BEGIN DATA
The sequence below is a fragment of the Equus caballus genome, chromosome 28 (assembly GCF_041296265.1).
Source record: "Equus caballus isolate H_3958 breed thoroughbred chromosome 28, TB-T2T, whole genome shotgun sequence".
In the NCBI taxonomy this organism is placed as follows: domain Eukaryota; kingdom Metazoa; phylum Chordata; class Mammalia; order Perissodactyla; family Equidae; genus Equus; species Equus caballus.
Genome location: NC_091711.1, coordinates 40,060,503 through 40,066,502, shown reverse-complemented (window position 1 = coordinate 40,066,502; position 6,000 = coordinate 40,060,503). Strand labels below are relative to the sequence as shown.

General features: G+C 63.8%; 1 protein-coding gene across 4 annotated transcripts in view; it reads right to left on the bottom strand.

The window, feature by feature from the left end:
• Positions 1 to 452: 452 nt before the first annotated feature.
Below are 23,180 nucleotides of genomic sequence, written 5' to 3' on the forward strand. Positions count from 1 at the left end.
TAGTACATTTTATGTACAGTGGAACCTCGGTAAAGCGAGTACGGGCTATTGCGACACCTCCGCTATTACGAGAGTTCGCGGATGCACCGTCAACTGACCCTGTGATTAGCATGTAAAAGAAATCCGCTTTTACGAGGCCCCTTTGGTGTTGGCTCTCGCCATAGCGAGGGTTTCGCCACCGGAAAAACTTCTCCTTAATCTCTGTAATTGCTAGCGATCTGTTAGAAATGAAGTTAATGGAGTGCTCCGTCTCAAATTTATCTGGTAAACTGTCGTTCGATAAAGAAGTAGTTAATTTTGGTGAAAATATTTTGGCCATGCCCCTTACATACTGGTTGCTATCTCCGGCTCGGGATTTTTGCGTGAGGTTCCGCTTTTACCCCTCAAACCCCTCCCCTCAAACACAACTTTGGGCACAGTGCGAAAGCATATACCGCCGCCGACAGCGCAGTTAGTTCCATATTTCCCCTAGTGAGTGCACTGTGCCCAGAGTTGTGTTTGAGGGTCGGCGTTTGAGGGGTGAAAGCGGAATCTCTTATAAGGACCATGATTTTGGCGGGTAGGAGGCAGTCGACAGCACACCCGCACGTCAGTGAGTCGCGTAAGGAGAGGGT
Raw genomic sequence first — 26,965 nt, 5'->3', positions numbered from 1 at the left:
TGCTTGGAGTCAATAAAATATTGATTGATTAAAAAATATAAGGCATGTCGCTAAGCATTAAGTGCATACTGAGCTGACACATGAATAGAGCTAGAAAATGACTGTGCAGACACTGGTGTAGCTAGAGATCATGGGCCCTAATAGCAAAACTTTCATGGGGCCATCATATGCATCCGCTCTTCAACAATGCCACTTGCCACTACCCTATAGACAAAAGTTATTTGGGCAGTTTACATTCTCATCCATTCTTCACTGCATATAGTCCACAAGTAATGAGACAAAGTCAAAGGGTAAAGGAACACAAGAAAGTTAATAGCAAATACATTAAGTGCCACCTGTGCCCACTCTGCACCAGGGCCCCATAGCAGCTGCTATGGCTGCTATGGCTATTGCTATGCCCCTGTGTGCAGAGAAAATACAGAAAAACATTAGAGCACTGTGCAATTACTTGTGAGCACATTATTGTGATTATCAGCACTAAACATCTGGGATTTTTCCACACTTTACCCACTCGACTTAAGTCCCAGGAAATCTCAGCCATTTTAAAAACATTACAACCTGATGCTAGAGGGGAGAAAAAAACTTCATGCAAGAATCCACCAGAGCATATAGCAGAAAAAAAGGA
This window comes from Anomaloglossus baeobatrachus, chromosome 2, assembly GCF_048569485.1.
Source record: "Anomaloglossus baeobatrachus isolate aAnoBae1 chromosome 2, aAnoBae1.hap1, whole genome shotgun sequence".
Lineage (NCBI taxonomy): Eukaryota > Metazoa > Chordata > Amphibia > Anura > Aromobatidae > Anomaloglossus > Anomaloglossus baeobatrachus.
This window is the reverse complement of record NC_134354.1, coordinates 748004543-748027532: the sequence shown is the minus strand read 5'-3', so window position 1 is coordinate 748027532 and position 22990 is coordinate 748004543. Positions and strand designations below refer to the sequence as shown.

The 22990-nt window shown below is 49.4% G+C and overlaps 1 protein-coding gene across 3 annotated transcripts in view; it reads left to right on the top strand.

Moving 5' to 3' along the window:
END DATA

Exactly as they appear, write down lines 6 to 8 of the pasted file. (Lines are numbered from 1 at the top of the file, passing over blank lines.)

The window, feature by feature from the left end:
• Positions 1 to 452: 452 nt before the first annotated feature.
Below are 23,180 nucleotides of genomic sequence, written 5' to 3' on the forward strand. Positions count from 1 at the left end.